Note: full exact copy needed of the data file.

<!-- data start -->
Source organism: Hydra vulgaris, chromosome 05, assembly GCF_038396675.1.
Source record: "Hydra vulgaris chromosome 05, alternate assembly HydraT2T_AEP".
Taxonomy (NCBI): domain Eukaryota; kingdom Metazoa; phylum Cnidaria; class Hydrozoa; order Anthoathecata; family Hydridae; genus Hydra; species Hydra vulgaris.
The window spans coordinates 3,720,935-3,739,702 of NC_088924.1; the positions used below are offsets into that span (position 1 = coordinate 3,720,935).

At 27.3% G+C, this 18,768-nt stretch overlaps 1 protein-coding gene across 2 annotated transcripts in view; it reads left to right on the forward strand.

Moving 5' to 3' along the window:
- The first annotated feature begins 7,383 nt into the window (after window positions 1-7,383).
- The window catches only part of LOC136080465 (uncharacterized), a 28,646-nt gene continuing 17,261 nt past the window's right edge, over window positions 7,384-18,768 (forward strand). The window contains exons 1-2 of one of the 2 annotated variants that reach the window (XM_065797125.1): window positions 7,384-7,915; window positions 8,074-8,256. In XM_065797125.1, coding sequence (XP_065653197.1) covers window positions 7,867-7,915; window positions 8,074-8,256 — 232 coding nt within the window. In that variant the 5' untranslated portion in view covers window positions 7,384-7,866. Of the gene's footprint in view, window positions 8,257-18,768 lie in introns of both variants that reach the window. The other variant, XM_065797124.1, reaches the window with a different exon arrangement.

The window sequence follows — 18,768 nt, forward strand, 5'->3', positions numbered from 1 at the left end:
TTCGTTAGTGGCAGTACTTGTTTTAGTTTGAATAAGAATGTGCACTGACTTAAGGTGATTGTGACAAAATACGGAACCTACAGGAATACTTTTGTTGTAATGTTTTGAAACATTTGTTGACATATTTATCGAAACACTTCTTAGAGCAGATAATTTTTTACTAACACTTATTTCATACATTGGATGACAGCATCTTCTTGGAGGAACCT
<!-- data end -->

Source organism: Hydra vulgaris, chromosome 05, assembly GCF_038396675.1.
Source record: "Hydra vulgaris chromosome 05, alternate assembly HydraT2T_AEP".
Taxonomy (NCBI): domain Eukaryota; kingdom Metazoa; phylum Cnidaria; class Hydrozoa; order Anthoathecata; family Hydridae; genus Hydra; species Hydra vulgaris.
The window spans coordinates 3,720,935-3,739,702 of NC_088924.1; the positions used below are offsets into that span (position 1 = coordinate 3,720,935).

At 27.3% G+C, this 18,768-nt stretch overlaps 1 protein-coding gene across 2 annotated transcripts in view; it reads left to right on the forward strand.

Moving 5' to 3' along the window:
- The first annotated feature begins 7,383 nt into the window (after window positions 1-7,383).
- The window catches only part of LOC136080465 (uncharacterized), a 28,646-nt gene continuing 17,261 nt past the window's right edge, over window positions 7,384-18,768 (forward strand). The window contains exons 1-2 of one of the 2 annotated variants that reach the window (XM_065797125.1): window positions 7,384-7,915; window positions 8,074-8,256. In XM_065797125.1, coding sequence (XP_065653197.1) covers window positions 7,867-7,915; window positions 8,074-8,256 — 232 coding nt within the window. In that variant the 5' untranslated portion in view covers window positions 7,384-7,866. Of the gene's footprint in view, window positions 8,257-18,768 lie in introns of both variants that reach the window. The other variant, XM_065797124.1, reaches the window with a different exon arrangement.

The window sequence follows — 18,768 nt, forward strand, 5'->3', positions numbered from 1 at the left end:
TTCGTTAGTGGCAGTACTTGTTTTAGTTTGAATAAGAATGTGCACTGACTTAAGGTGATTGTGACAAAATACGGAACCTACAGGAATACTTTTGTTGTAATGTTTTGAAACATTTGTTGACATATTTATCGAAACACTTCTTAGAGCAGATAATTTTTTACTAACACTTATTTCATACATTGGATGACAGCATCTTCTTGGAGGAACCT